Uganda: Refugees celebrate achievements of displaced women
05 March 2010

Young refugee acrobatics perform at International Women's Day in Kampala. (Susi Moeller/JRS)
“We have clearly seen that they should be granted the rights they [women] are entitled to and should not be denied any opportunities.”

Kampala, 5 March 2010 — JRS celebrated International Women’s Day on March 5 with over 230 refugees and partners in the Ugandan capital, Kampala.

Speaking on the day’s theme “Equal rights and opportunities for all in displacement”, JRS Programme Coordinator, Stephen Kuteesa, praised the resilience of displaced women and their role in building peace and resolving conflicts, e.g. through peace, drama and cultural dance groups.  “They are struggling to look after their families while facing many challenges,” he said.

JRS Country Director, Sr. Nora McCarthy, thanked refugee women for looking after their families, and advised them to start small ventures to earn some money. She also encouraged those failing to cope in the city to take advantage of the option of relocating to the settlements, where they will receive support from UNHCR and the Ugandan government.

Sr. McCarthy’s words were confirmed by the Police Community Liaison Officer and guest of honour, Lydia Namboowa, who said the government had no problem with refugees starting small businesses to support their families. She also urged them to make full use of available government facilities like health centers, primary schools, village councils and the police.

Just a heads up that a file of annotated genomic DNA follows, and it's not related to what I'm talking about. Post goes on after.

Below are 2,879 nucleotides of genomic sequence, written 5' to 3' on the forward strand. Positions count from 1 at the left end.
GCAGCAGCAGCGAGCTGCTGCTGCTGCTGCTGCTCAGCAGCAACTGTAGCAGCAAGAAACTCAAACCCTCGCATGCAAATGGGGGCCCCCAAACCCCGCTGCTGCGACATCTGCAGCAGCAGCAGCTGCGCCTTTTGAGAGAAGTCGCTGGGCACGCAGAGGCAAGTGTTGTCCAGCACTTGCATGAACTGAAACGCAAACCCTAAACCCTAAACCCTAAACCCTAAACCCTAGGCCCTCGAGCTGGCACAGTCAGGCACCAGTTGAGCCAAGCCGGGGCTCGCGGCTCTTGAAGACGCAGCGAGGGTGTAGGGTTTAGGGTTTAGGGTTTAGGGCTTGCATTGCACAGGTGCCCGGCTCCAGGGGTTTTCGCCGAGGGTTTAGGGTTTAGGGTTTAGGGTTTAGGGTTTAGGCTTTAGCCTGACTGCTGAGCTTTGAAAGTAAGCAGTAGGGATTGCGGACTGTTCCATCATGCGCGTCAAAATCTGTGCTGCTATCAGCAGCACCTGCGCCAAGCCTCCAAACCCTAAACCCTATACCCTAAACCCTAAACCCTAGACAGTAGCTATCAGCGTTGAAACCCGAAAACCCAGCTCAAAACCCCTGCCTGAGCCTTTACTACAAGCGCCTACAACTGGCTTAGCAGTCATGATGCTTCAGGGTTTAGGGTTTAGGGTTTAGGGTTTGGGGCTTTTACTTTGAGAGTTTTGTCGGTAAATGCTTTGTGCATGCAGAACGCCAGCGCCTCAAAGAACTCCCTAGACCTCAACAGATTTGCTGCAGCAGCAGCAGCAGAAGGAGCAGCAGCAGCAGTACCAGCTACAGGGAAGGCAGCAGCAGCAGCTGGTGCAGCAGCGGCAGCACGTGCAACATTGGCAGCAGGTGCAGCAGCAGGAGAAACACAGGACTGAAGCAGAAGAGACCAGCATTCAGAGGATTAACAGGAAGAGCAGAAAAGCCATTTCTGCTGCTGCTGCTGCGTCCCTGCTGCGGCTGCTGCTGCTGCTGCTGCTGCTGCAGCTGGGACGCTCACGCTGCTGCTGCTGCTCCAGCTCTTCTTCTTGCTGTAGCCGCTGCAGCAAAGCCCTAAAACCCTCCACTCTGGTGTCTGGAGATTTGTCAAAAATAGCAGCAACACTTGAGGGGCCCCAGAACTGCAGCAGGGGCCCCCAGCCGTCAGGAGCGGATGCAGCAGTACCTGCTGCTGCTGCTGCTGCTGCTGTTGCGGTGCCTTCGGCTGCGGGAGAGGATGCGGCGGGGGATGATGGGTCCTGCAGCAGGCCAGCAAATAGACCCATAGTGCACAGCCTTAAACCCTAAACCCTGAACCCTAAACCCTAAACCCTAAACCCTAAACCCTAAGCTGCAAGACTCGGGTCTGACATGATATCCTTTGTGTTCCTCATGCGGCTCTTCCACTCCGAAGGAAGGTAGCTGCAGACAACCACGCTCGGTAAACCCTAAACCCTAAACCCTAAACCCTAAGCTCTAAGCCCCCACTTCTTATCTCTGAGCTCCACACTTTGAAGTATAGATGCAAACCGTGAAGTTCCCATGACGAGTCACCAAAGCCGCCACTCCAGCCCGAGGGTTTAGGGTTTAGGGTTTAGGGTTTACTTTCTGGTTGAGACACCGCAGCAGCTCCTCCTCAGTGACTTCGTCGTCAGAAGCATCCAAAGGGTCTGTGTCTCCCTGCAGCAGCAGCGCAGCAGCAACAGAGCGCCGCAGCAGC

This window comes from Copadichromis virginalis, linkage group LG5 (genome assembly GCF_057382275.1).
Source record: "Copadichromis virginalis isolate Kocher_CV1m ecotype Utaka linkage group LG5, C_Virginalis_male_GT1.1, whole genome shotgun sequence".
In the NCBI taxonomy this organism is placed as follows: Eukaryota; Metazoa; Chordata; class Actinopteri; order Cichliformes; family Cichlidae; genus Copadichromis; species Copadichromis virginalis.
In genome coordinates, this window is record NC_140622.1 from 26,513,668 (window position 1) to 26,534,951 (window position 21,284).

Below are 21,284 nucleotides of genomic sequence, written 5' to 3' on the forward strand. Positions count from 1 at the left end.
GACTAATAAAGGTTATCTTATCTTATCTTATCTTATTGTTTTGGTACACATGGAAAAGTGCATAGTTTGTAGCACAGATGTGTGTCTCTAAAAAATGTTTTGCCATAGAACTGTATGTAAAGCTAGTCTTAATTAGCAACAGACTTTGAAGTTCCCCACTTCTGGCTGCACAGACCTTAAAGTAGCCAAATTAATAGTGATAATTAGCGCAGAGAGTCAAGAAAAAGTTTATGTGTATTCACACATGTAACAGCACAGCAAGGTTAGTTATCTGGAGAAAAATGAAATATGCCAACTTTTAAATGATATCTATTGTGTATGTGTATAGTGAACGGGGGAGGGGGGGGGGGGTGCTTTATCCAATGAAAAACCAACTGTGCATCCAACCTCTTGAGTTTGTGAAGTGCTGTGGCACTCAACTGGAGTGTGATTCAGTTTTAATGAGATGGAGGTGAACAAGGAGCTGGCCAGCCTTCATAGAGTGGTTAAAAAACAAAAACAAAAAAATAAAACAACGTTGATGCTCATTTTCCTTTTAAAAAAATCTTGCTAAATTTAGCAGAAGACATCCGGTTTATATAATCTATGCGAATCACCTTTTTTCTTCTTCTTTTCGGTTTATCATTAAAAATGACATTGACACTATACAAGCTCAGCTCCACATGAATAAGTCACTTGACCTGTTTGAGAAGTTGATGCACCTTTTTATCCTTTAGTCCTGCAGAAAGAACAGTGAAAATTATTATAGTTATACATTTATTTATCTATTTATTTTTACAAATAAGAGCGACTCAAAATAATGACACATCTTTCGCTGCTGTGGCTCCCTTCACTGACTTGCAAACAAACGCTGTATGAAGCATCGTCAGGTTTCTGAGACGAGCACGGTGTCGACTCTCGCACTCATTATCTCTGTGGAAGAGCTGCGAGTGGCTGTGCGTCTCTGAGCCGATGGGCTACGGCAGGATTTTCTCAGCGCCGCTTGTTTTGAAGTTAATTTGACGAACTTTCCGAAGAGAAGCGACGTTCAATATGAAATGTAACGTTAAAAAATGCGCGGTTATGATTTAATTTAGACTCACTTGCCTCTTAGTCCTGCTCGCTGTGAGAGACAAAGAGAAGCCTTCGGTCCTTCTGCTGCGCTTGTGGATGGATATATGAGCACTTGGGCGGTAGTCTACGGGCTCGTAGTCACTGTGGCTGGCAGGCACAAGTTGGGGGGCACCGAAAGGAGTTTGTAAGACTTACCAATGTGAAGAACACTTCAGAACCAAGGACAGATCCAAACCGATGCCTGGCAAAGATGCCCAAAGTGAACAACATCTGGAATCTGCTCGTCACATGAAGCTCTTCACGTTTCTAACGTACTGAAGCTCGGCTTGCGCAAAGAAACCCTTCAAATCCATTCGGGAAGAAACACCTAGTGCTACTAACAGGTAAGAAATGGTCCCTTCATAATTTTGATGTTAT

The event, that was celebrated at Sharing Youth Centre Nsambya attracted refugees of Rwandan, Congolese, Burundian, Eritrean, Kenyan and Sudanese origin as well as representatives from JRS partner organisations such as the African Centre for Treatment and Rehabilitation of Torture Victims (ACTV) and the Refugee Law Project.

Cultural music, dance and drama performances by different refugee groups took place throughout the day. Applause filled the hall when Rwandan refugee youth staged a performance in acrobatics. In addition, there was an exhibition displaying the various goods refugees trade in to earn a living, such as Congolese traditional clothes, bracelets, earrings, necklaces and belts.

Participants felt that the event enabled them to better realise and appreciate the role and achievements of displaced women. “We have clearly seen that they should be granted the rights they are entitled to and should not be denied any opportunities,” said Kabali Tokunda, Chairperson of the French speaking Congolese refugee women in Kampala.

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